@PFEL on (November 14 2012, 00:19 AM GMT): I think it is you who didn't watch the match! The pitch had clearly deteriorated on Day 5, although not as much because a day was lost. As to your argument that Aus had batted on the same wicket, yes indeed they had, but they had only done so untroubled on Day 4, and to a lesser extent towards the end of Day 3! On Day 5, they were clearly troubled a bit with some balls rising or keeping low. Please watch some highlights! Not to mention that Aus were batting without the pressure of being a batsman short!

    Fact is: wickets either fell when batsmen looked to up the scoring, or when the pitch had slightly deteriorated. Overall, the pitch was a road! However, as a Saffa, I'm happy if your lot underestimate the Proteas going into the second test.

    @ Chris_P on (November 14 2012, 02:26 AM GMT): "So, after day 1, South Africa managed 12 for 360 runs and you call that a road?". Lol, what are you on about? Weren't SA 255/2 after Day 1!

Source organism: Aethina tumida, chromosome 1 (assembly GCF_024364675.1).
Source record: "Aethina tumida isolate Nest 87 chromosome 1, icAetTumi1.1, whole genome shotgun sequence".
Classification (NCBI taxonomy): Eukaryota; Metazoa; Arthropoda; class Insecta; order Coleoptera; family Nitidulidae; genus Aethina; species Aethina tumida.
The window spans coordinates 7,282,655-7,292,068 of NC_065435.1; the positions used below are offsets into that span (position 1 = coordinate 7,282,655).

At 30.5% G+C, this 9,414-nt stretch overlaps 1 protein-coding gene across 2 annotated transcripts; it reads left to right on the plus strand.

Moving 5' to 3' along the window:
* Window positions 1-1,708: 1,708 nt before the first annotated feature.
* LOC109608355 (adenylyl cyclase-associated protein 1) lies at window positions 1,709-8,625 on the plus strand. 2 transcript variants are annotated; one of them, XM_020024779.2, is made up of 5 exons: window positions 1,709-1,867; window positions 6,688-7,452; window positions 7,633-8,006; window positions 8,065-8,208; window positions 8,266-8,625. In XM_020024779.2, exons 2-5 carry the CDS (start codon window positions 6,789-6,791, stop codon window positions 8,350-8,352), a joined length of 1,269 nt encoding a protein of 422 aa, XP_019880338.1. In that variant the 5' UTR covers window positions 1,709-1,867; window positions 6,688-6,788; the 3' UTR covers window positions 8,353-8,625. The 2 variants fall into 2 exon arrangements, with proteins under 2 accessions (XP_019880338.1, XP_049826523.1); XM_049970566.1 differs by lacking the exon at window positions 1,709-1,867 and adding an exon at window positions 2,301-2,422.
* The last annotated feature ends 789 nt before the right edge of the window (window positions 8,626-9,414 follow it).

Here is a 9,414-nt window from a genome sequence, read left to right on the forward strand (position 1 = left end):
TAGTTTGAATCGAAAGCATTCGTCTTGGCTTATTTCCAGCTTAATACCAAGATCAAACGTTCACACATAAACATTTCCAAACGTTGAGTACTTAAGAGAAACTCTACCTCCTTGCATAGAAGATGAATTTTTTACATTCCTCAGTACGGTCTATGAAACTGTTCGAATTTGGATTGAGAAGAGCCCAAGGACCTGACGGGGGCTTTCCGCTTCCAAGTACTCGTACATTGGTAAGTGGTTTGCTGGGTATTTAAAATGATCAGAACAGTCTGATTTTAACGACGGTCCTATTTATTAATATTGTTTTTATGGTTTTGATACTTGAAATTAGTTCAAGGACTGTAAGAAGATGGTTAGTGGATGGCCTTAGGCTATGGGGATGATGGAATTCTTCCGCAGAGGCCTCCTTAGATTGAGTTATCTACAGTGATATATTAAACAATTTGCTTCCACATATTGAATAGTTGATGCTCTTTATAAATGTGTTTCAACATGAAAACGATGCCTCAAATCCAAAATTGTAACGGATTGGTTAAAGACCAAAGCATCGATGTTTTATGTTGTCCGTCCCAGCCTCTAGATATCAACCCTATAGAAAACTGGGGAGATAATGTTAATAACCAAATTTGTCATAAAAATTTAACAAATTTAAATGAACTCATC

• ntokozo on November 14, 2012, 18:16 GMT

    @Meety on (November 13 2012, 20:40 PM GMT): that really doesn't add anything to your argument. SA's run rate fell because they lost wickets quickly. They were looking to push the run rate up, and the Aus bowling performance had also improved drastically. I'm taking nothing away from Aus's performance. Think about it, if SA were not stepping up the gas when they lost their wickets, then why would the so-called ever-cautious Kallis had gotten out playing an uppish cut at a ball he could easily have left? Other wickets fell in similar fashion!

    Fact is: wickets on that pitch fell mostly when batsmen looked to up the rate, and on Day 5 when the pitch had slightly deteriorated. Overall, it was flat! Good on you to realise, unlike some Aus fans, the impact that the injury to Duminy had.

    I'm happy if Aus fans underestimate our team going to the second match. Although I doubt it, I can tell you that if Clarke and co. take the same approach, I won't see most of you on here after Tetst 2 :)